We owe thanks to our police and firefighters 

On Sept. 11, we will honor the police and firefighters who lost their lives in the line of duty. First responders were at the “tip of the spear” 10 years ago.

Though they could not possibly have been prepared for this “new kind of war,” they performed their duties bravely and selflessly. We will remember their example in public ceremonies and private reflection around the country.

We should also take a moment to think about how their profession has changed. On Sept. 12, 2001, police chiefs woke up to the reality that their cities were targets.

Oceans and armies alone could no longer be relied upon to protect the public from global threats. The 9/11 terrorists had breached a gap between traditional defenses and local public safety. We were vulnerable.

In the years since 9/11, leaders such as New York police Commissioner Ray Kelly and Los Angeles police Chief Bill Bratton understood that police had a role to play in closing that gap.

They went to work changing the mindset, building new organizations and weaving the unique competencies of U.S. police forces into a national security fabric.

As director of the Manhattan Institute’s Center for Policing Terrorism, I had a front-row seat to see and help make change. We learned that police had interdepartmental numbers, local networks, and the ability to spot signs of trouble.

They did not have intelligence systems, analytical capability and information technologies. Nor did they have a seat at the table of national security decision-makers.

All of this changed over the past decade. Today, there are over 60 state and local “fusion” centers around the country that gather and analyze data, producing the intelligence that police need to fight crime and terror. They’re also hubs in a robust information-sharing architecture.

Local law enforcement officers have deployed overseas and to various Homeland Security postings in the capital region. They have mastered sophisticated detection systems that guard against weapons of mass destruction attacks.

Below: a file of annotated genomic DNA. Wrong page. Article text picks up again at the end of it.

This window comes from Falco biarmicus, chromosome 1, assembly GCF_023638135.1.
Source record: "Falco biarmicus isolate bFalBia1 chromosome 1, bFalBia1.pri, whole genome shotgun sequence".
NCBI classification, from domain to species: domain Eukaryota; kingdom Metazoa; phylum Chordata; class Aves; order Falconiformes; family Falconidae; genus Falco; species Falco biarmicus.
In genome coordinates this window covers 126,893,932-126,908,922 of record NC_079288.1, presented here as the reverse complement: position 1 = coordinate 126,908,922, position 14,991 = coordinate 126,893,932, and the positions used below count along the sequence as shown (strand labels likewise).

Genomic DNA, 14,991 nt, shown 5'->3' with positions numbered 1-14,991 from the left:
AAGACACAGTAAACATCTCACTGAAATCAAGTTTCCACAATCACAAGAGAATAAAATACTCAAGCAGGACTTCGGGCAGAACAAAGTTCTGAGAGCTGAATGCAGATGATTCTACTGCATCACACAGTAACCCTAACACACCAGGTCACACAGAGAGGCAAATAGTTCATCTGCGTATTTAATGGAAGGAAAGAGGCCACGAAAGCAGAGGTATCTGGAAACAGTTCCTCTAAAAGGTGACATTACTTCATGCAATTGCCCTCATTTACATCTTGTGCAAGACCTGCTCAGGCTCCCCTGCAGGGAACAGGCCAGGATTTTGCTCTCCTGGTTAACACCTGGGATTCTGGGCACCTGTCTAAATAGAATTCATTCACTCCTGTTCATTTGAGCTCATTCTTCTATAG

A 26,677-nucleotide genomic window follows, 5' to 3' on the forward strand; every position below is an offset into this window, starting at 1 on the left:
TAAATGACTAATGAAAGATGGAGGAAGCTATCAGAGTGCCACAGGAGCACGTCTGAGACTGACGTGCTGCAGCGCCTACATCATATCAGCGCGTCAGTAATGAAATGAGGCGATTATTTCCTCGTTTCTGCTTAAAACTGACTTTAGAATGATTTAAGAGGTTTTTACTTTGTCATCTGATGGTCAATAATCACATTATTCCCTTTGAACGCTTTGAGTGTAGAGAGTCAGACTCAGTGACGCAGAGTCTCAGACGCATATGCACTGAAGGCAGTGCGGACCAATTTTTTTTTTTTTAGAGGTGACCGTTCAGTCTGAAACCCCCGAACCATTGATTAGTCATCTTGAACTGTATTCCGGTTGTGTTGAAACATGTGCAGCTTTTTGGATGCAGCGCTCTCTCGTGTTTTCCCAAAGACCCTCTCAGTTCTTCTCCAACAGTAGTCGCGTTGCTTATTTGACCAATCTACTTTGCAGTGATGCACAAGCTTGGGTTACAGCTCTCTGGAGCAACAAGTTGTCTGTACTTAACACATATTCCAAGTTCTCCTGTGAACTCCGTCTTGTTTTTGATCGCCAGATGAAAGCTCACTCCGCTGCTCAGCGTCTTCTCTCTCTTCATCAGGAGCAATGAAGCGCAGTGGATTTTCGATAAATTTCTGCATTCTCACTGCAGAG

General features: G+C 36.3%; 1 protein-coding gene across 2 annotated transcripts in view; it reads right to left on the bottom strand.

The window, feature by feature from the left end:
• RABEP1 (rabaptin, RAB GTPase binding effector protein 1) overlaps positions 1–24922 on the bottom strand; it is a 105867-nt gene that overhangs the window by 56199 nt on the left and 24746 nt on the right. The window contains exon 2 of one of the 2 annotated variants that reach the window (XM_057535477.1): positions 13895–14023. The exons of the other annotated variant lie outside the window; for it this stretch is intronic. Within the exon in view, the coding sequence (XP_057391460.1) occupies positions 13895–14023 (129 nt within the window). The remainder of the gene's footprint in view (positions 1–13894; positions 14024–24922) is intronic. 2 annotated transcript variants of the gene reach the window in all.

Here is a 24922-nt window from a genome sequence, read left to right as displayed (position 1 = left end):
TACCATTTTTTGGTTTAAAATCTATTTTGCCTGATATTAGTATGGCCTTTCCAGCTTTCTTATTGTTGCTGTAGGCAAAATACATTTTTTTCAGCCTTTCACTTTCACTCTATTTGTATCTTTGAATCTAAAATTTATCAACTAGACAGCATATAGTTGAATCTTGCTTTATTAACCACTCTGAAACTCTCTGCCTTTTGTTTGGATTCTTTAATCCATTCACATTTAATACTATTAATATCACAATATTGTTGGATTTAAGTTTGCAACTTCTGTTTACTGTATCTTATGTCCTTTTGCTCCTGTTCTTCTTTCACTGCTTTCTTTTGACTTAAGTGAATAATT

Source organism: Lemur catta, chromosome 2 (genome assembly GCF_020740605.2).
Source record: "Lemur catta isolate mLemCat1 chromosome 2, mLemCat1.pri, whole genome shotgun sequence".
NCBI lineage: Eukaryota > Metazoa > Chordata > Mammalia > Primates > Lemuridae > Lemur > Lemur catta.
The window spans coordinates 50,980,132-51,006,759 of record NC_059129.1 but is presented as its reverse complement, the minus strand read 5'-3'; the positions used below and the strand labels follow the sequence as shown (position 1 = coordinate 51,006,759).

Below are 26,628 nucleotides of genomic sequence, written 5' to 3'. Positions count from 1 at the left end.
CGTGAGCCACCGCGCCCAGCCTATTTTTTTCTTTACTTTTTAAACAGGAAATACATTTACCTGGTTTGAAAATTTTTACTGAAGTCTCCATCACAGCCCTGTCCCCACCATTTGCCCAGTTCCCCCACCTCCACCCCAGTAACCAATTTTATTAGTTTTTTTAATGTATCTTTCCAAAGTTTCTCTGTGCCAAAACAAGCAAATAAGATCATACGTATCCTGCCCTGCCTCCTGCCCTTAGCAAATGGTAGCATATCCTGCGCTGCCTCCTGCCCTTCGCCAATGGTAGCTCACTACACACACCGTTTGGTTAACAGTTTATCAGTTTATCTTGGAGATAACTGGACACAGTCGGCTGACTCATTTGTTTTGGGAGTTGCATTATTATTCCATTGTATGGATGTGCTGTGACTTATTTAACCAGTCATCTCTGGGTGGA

And they have joined complex investigations to prevent terrorist activity. Police have also worked with private owners of critical infrastructure to evaluate and protect those systems, reducing their vulnerability to attack.

Building on community policing programs, officers have established close relationships with their communities. Other officers have worked with businesses to make them aware of warning signs peculiar to particular industries or sectors.

Police have also developed public-
awareness campaigns that urge citizens to report it when they see something out of place, like an abandoned suitcase in a train station. The benefits of these efforts can be hard to measure. But the attacks that have been foiled — on train stations, military bases and police stations — offer the best evidence that the hard work and innovation of our police professionals is paying off.

And improved intelligence systems have also delivered unanticipated benefits, like crime reduction and operating
efficiencies.

But more importantly, as indicated in polling data over time, Americans feel that the terrorist threat is manageable. Providing a sense of safety is the core job of law enforcement.

Police deserve high marks for what they have achieved this past decade. Today’s public-sector budget pressures, however, mean that innovation will be even more important in the future.

Police will have to train smarter and cheaper, for example, using online tools and distance learning. They will have to improve their ability to detect warning signs. And they will have to seek continuously to improve and standardize their professionalism.

Americans owe our men and women in uniform — those fighting overseas and those protecting us here at home — their respect and gratitude. Make it a point to thank a police officer or firefighter on
Sept. 11, and tell them to keep up the good work.

Tim Connors is senior manager in the Law Enforcement & Security Division of Constantine & Aborn Advisory Services in New York City and a former senior fellow at the Manhattan Institute.

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Tim Connors

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